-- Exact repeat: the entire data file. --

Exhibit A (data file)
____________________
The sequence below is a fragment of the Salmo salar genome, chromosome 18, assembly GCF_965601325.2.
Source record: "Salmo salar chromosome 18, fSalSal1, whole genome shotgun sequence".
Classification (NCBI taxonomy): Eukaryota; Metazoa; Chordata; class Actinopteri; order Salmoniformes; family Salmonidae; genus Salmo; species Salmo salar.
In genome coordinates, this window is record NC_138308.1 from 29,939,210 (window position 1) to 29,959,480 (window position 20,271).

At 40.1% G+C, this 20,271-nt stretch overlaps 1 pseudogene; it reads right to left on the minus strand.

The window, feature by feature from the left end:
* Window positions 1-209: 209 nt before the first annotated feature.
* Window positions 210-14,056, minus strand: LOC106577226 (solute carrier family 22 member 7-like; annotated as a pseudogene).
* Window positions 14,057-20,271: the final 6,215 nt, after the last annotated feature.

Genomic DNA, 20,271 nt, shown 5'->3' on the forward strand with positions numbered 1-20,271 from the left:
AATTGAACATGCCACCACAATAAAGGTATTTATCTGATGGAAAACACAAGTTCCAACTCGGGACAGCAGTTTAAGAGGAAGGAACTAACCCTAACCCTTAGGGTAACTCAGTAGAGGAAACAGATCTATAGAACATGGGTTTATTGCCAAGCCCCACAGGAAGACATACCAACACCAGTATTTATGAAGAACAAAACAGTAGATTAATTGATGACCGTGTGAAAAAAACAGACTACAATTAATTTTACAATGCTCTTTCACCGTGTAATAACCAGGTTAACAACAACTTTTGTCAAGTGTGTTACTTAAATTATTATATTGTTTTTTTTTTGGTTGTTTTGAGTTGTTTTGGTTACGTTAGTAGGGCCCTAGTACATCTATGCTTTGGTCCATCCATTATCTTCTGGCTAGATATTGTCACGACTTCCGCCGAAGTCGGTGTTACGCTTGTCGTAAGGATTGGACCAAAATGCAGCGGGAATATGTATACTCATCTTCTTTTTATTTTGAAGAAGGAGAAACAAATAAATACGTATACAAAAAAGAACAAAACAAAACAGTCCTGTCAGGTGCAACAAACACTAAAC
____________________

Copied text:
The sequence below is a fragment of the Salmo salar genome, chromosome 18, assembly GCF_965601325.2.
Source record: "Salmo salar chromosome 18, fSalSal1, whole genome shotgun sequence".
Classification (NCBI taxonomy): Eukaryota; Metazoa; Chordata; class Actinopteri; order Salmoniformes; family Salmonidae; genus Salmo; species Salmo salar.
In genome coordinates, this window is record NC_138308.1 from 29,939,210 (window position 1) to 29,959,480 (window position 20,271).

At 40.1% G+C, this 20,271-nt stretch overlaps 1 pseudogene; it reads right to left on the minus strand.

The window, feature by feature from the left end:
* Window positions 1-209: 209 nt before the first annotated feature.
* Window positions 210-14,056, minus strand: LOC106577226 (solute carrier family 22 member 7-like; annotated as a pseudogene).
* Window positions 14,057-20,271: the final 6,215 nt, after the last annotated feature.

Genomic DNA, 20,271 nt, shown 5'->3' on the forward strand with positions numbered 1-20,271 from the left:
AATTGAACATGCCACCACAATAAAGGTATTTATCTGATGGAAAACACAAGTTCCAACTCGGGACAGCAGTTTAAGAGGAAGGAACTAACCCTAACCCTTAGGGTAACTCAGTAGAGGAAACAGATCTATAGAACATGGGTTTATTGCCAAGCCCCACAGGAAGACATACCAACACCAGTATTTATGAAGAACAAAACAGTAGATTAATTGATGACCGTGTGAAAAAAACAGACTACAATTAATTTTACAATGCTCTTTCACCGTGTAATAACCAGGTTAACAACAACTTTTGTCAAGTGTGTTACTTAAATTATTATATTGTTTTTTTTTTGGTTGTTTTGAGTTGTTTTGGTTACGTTAGTAGGGCCCTAGTACATCTATGCTTTGGTCCATCCATTATCTTCTGGCTAGATATTGTCACGACTTCCGCCGAAGTCGGTGTTACGCTTGTCGTAAGGATTGGACCAAAATGCAGCGGGAATATGTATACTCATCTTCTTTTTATTTTGAAGAAGGAGAAACAAATAAATACGTATACAAAAAAGAACAAAACAAAACAGTCCTGTCAGGTGCAACAAACACTAAAC